IDEAS home Printed from https://ideas.repec.org/p/pra/mprapa/75636.html
   My bibliography  Save this paper

The complementary relationship between institutional and complexity economics: The example of deep mechanismic explanations

Author

Listed:
  • Gräbner, Claudius

Abstract

Analyzing economic systems from an evolutionary-institutional or a complexity perspective are two complementary approaches to economic inquiry. Three arguments in favor of this hypothesis are discussed: (i) eminent institutional economists have considered the economy as what today could be considered a complex system; (ii) complexity economists lack meta-theoretical foundations which could be provided by institutionalist theory; (iii) institutional economists could benefit from using methods of complexity economics. In this context I argue that scholars considering the economy to be complex should seek to explain it by discovering social mechanisms instead of focusing on prediction. For the discrimination between alternative explanations, scholars should refer to the deepness of an explanation, rather than to Occam’s razor.

Suggested Citation

  • Gräbner, Claudius, 2016. "The complementary relationship between institutional and complexity economics: The example of deep mechanismic explanations," MPRA Paper 75636, University Library of Munich, Germany.
  • Handle: RePEc:pra:mprapa:75636
    as

    Download full text from publisher

    File URL: https://mpra.ub.uni-muenchen.de/75636/1/MPRA_paper_75636.pdf
    File Function: original version
    Download Restriction: no

    File URL: https://mpra.ub.uni-muenchen.de/77091/1/MPRA_paper_77091.pdf
    File Function: revised version
    Download Restriction: no

    Other versions of this item:

    References listed on IDEAS

    as
    1. Angus Deaton, 2010. "Instruments, Randomization, and Learning about Development," Journal of Economic Literature, American Economic Association, vol. 48(2), pages 424-455, June.
    2. Claudius Graebner & Jakob Kapeller, 2015. "The Micro-Macro Link in Heterodox Economics," ICAE Working Papers 37, Johannes Kepler University, Institute for Comprehensive Analysis of the Economy.
    3. Alessio Moneta & Federica Russo, 2014. "Causal models and evidential pluralism in econometrics," Journal of Economic Methodology, Taylor & Francis Journals, vol. 21(1), pages 54-76, March.
    4. Geoffrey M. Hodgson, 2006. "Economics in the Shadows of Darwin and Marx," Books, Edward Elgar Publishing, number 3925.
    5. Witt, Ulrich, 2010. "Symbolic consumption and the social construction of product characteristics," Structural Change and Economic Dynamics, Elsevier, vol. 21(1), pages 17-25, March.
    6. repec:mes:jeciss:v:49:y:2015:i:2:p:433-440 is not listed on IDEAS
    7. Wolfram Elsner, 2012. "The Theory of Institutional Change Revisited: The Institutional Dichotomy, Its Dynamic, and Its Policy Implications in a More Formal Analysis," Journal of Economic Issues, Taylor & Francis Journals, vol. 46(1), pages 1-44.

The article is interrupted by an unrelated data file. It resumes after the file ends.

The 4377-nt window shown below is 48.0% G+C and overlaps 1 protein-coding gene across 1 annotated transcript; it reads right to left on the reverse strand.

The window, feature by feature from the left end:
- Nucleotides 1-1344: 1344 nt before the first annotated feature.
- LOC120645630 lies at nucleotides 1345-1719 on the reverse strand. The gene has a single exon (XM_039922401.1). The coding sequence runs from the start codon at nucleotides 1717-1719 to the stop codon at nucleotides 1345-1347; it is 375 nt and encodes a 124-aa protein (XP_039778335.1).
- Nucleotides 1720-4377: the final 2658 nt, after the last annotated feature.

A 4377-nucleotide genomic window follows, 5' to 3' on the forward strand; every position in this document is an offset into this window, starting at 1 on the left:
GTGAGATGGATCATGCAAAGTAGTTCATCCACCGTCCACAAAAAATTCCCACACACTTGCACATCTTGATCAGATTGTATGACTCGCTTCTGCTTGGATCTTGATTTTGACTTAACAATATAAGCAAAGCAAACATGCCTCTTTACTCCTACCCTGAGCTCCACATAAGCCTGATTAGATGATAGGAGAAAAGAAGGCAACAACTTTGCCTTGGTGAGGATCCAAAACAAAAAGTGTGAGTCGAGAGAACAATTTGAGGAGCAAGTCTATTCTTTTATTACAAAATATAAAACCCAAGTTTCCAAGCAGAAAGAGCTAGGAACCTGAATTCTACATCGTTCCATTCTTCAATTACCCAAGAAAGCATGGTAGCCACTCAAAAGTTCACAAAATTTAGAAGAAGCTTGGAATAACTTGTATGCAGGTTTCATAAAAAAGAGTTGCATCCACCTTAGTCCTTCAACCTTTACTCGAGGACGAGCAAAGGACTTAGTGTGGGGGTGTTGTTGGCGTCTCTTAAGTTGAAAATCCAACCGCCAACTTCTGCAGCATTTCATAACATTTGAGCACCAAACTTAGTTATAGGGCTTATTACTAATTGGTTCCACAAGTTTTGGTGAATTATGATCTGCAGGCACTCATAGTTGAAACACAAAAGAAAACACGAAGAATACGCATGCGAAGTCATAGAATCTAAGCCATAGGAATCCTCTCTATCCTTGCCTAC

8. Claudius Gräbner & Jakob Kapeller, 2015. "New Perspectives on Institutionalist Pattern Modeling: Systemism, Complexity, and Agent-Based Modeling," Journal of Economic Issues, Taylor & Francis Journals, vol. 49(2), pages 433-440, April.
    9. Myrdal, Gunnar, 1973. "Equity and growth," World Development, Elsevier, vol. 1(11), pages 43-47, November.
    Full references (including those not matched with items on IDEAS)

    More about this item

    Keywords

    Evolutionary-Institutional economics; Philosophy of science; Systemism; Agent-Based Computational Economics; Complexity Economics;

    JEL classification:

    • B25 - Schools of Economic Thought and Methodology - - History of Economic Thought since 1925 - - - Historical; Institutional; Evolutionary; Austrian; Stockholm School
    • B41 - Schools of Economic Thought and Methodology - - Economic Methodology - - - Economic Methodology
    • B52 - Schools of Economic Thought and Methodology - - Current Heterodox Approaches - - - Historical; Institutional; Evolutionary

    NEP fields

    This paper has been announced in the following NEP Reports:

    Statistics

    Access and download statistics

    Corrections

    All material on this site has been provided by the respective publishers and authors. You can help correct errors and omissions. When requesting a correction, please mention this item's handle: RePEc:pra:mprapa:75636. See general information about how to correct material in RePEc.

    For technical questions regarding this item, or to correct its authors, title, abstract, bibliographic or download information, contact: (Joachim Winter). General contact details of provider: http://edirc.repec.org/data/vfmunde.html .

    If you have authored this item and are not yet registered with RePEc, we encourage you to do it here. This allows to link your profile to this item. It also allows you to accept potential citations to this item that we are uncertain about.

    If CitEc recognized a reference but did not link an item in RePEc to it, you can help with this form .

    If you know of missing items citing this one, you can help us creating those links by adding the relevant references in the same way as above, for each refering item. If you are a registered author of this item, you may also want to check the "citations" tab in your RePEc Author Service profile, as there may be some citations waiting for confirmation.

    Please note that corrections may take a couple of weeks to filter through the various RePEc services.

    IDEAS is a RePEc service hosted by the Research Division of the Federal Reserve Bank of St. Louis . RePEc uses bibliographic data supplied by the respective publishers.